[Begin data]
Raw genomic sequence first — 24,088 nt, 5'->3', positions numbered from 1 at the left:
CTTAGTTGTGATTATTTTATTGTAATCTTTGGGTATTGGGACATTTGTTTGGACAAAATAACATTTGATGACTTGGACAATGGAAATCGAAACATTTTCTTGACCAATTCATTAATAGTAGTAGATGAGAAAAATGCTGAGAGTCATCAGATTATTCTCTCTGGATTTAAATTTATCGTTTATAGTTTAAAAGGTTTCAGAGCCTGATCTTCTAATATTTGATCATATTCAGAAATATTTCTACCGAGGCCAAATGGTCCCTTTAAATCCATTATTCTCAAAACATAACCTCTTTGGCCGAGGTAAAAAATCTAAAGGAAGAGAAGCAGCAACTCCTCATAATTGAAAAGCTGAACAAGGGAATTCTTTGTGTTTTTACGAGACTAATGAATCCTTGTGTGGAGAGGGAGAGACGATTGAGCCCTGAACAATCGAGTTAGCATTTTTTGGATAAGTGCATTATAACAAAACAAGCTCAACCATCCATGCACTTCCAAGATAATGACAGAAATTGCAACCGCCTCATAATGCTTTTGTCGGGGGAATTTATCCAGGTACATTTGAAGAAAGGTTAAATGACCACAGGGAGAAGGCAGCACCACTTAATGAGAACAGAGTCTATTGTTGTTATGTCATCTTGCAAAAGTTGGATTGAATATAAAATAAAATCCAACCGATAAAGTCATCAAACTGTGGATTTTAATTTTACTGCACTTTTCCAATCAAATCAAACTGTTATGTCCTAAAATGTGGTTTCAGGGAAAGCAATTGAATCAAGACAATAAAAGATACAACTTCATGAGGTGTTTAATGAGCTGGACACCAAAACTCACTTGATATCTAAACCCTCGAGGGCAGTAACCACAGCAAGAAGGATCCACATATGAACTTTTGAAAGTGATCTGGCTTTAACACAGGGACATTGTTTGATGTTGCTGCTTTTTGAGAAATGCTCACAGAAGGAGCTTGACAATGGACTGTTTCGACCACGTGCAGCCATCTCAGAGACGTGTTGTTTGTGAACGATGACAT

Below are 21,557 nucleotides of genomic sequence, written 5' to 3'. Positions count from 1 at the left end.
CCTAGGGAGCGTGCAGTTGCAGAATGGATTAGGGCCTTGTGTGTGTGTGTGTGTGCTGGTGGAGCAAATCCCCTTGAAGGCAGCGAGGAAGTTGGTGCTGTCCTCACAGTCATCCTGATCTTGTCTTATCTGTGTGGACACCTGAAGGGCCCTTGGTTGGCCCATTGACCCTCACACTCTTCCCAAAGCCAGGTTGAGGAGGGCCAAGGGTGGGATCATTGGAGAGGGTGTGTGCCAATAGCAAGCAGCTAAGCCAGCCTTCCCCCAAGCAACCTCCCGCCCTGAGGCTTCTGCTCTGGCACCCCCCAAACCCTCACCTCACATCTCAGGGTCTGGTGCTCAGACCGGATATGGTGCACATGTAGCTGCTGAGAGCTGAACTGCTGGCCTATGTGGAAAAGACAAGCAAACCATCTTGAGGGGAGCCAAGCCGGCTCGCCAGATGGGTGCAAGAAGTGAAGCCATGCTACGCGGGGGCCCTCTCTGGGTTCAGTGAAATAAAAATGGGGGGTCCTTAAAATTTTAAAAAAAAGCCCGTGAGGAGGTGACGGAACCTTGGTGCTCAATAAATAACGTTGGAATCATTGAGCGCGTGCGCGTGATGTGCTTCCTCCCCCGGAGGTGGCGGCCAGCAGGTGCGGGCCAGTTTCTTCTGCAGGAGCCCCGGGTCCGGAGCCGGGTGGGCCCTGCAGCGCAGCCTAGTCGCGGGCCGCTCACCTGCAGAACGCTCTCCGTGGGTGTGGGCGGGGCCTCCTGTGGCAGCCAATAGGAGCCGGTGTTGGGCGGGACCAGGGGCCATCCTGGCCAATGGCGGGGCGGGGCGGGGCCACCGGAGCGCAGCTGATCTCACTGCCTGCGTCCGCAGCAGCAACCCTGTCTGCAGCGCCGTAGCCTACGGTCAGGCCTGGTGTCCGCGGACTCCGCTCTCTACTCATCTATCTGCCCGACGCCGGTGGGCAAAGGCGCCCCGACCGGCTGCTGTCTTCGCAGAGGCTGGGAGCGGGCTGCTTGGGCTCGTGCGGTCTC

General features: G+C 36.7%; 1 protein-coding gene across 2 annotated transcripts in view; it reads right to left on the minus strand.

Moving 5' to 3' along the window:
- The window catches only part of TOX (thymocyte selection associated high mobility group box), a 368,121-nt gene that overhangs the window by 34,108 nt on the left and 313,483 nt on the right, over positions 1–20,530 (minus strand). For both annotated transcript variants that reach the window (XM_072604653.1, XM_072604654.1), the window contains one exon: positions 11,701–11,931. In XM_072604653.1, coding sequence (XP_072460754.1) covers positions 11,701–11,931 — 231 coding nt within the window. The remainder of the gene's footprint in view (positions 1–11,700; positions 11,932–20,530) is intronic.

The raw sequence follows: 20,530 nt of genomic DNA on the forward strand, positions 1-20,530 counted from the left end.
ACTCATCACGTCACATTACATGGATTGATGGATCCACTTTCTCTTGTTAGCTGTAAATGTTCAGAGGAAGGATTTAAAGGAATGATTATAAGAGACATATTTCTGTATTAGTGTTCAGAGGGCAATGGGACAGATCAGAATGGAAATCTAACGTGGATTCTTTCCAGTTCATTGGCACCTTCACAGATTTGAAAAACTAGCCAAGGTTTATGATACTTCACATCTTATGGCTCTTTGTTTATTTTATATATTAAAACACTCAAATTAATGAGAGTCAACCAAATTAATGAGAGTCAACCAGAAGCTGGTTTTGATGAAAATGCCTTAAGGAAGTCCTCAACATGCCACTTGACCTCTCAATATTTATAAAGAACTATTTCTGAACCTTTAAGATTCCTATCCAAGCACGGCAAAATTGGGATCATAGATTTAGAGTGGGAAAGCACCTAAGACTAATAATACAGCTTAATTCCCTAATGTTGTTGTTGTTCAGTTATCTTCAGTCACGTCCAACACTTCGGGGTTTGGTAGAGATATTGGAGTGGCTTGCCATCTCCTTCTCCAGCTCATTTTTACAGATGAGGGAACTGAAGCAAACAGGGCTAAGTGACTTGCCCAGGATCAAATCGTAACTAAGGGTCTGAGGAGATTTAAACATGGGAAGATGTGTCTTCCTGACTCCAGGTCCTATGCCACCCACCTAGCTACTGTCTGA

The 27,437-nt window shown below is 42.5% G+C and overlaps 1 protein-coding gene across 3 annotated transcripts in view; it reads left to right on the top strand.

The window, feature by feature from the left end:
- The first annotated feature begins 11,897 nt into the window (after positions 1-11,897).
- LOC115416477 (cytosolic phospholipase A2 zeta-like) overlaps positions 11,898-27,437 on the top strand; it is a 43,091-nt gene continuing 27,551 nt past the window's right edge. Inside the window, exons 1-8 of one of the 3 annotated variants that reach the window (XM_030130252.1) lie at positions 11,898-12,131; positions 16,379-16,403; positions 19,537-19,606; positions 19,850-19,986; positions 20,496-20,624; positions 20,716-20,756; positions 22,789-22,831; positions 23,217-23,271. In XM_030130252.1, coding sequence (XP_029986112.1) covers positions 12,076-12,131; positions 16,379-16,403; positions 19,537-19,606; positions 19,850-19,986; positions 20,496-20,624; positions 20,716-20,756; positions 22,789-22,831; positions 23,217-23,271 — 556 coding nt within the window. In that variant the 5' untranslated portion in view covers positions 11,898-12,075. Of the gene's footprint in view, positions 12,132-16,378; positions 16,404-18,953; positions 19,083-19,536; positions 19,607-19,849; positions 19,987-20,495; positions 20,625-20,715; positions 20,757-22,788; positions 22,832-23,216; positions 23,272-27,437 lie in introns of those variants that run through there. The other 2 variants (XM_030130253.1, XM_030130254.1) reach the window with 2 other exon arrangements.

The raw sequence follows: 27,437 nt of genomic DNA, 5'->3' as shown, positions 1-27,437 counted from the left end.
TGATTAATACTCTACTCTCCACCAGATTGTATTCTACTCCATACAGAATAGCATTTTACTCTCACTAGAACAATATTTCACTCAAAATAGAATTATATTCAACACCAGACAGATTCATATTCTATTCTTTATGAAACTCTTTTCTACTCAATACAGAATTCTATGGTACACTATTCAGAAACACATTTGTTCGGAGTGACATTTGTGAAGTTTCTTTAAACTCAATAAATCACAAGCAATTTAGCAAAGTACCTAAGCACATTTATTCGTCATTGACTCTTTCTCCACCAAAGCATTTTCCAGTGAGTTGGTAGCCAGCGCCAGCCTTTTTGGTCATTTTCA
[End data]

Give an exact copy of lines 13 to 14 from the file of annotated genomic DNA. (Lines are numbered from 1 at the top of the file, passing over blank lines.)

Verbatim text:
- LOC115416477 (cytosolic phospholipase A2 zeta-like) overlaps positions 11,898-27,437 on the top strand; it is a 43,091-nt gene continuing 27,551 nt past the window's right edge. Inside the window, exons 1-8 of one of the 3 annotated variants that reach the window (XM_030130252.1) lie at positions 11,898-12,131; positions 16,379-16,403; positions 19,537-19,606; positions 19,850-19,986; positions 20,496-20,624; positions 20,716-20,756; positions 22,789-22,831; positions 23,217-23,271. In XM_030130252.1, coding sequence (XP_029986112.1) covers positions 12,076-12,131; positions 16,379-16,403; positions 19,537-19,606; positions 19,850-19,986; positions 20,496-20,624; positions 20,716-20,756; positions 22,789-22,831; positions 23,217-23,271 — 556 coding nt within the window. In that variant the 5' untranslated portion in view covers positions 11,898-12,075. Of the gene's footprint in view, positions 12,132-16,378; positions 16,404-18,953; positions 19,083-19,536; positions 19,607-19,849; positions 19,987-20,495; positions 20,625-20,715; positions 20,757-22,788; positions 22,832-23,216; positions 23,272-27,437 lie in introns of those variants that run through there. The other 2 variants (XM_030130253.1, XM_030130254.1) reach the window with 2 other exon arrangements.

The raw sequence follows: 27,437 nt of genomic DNA, 5'->3' as shown, positions 1-27,437 counted from the left end.